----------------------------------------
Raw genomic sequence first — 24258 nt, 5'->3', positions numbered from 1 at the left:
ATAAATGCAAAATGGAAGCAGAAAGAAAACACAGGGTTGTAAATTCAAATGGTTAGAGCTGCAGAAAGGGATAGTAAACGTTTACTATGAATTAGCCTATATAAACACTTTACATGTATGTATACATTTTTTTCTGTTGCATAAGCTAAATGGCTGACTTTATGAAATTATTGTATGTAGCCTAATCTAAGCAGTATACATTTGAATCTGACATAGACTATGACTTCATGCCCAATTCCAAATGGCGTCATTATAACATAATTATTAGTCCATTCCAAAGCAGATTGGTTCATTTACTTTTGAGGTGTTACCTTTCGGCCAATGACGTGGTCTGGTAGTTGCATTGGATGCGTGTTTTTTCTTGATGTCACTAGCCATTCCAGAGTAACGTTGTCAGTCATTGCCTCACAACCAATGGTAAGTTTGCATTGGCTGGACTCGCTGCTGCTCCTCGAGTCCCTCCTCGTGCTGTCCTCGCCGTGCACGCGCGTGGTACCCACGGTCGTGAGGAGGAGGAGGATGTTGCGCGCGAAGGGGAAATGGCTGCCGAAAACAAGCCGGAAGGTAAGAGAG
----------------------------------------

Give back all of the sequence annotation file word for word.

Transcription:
Raw genomic sequence first — 24258 nt, 5'->3', positions numbered from 1 at the left:
ATAAATGCAAAATGGAAGCAGAAAGAAAACACAGGGTTGTAAATTCAAATGGTTAGAGCTGCAGAAAGGGATAGTAAACGTTTACTATGAATTAGCCTATATAAACACTTTACATGTATGTATACATTTTTTTCTGTTGCATAAGCTAAATGGCTGACTTTATGAAATTATTGTATGTAGCCTAATCTAAGCAGTATACATTTGAATCTGACATAGACTATGACTTCATGCCCAATTCCAAATGGCGTCATTATAACATAATTATTAGTCCATTCCAAAGCAGATTGGTTCATTTACTTTTGAGGTGTTACCTTTCGGCCAATGACGTGGTCTGGTAGTTGCATTGGATGCGTGTTTTTTCTTGATGTCACTAGCCATTCCAGAGTAACGTTGTCAGTCATTGCCTCACAACCAATGGTAAGTTTGCATTGGCTGGACTCGCTGCTGCTCCTCGAGTCCCTCCTCGTGCTGTCCTCGCCGTGCACGCGCGTGGTACCCACGGTCGTGAGGAGGAGGAGGATGTTGCGCGCGAAGGGGAAATGGCTGCCGAAAACAAGCCGGAAGGTAAGAGAG